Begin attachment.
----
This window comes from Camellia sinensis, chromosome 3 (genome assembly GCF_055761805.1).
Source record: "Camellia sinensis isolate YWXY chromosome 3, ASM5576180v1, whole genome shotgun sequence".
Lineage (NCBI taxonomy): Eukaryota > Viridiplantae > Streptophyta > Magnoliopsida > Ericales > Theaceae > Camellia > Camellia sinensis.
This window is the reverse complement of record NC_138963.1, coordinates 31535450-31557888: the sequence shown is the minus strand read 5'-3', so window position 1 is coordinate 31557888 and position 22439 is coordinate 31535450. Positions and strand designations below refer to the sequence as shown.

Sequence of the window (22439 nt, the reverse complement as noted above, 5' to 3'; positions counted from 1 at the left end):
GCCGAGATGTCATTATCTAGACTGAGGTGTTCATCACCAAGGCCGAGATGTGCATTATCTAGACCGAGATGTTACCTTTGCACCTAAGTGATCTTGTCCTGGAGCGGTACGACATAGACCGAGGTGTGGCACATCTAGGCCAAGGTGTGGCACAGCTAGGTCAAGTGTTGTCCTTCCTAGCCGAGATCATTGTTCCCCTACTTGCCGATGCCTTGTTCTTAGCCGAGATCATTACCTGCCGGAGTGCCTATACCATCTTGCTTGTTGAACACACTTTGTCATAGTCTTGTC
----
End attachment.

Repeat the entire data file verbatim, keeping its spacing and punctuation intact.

This window comes from Camellia sinensis, chromosome 3 (genome assembly GCF_055761805.1).
Source record: "Camellia sinensis isolate YWXY chromosome 3, ASM5576180v1, whole genome shotgun sequence".
Lineage (NCBI taxonomy): Eukaryota > Viridiplantae > Streptophyta > Magnoliopsida > Ericales > Theaceae > Camellia > Camellia sinensis.
This window is the reverse complement of record NC_138963.1, coordinates 31535450-31557888: the sequence shown is the minus strand read 5'-3', so window position 1 is coordinate 31557888 and position 22439 is coordinate 31535450. Positions and strand designations below refer to the sequence as shown.

Sequence of the window (22439 nt, the reverse complement as noted above, 5' to 3'; positions counted from 1 at the left end):
GCCGAGATGTCATTATCTAGACTGAGGTGTTCATCACCAAGGCCGAGATGTGCATTATCTAGACCGAGATGTTACCTTTGCACCTAAGTGATCTTGTCCTGGAGCGGTACGACATAGACCGAGGTGTGGCACATCTAGGCCAAGGTGTGGCACAGCTAGGTCAAGTGTTGTCCTTCCTAGCCGAGATCATTGTTCCCCTACTTGCCGATGCCTTGTTCTTAGCCGAGATCATTACCTGCCGGAGTGCCTATACCATCTTGCTTGTTGAACACACTTTGTCATAGTCTTGTC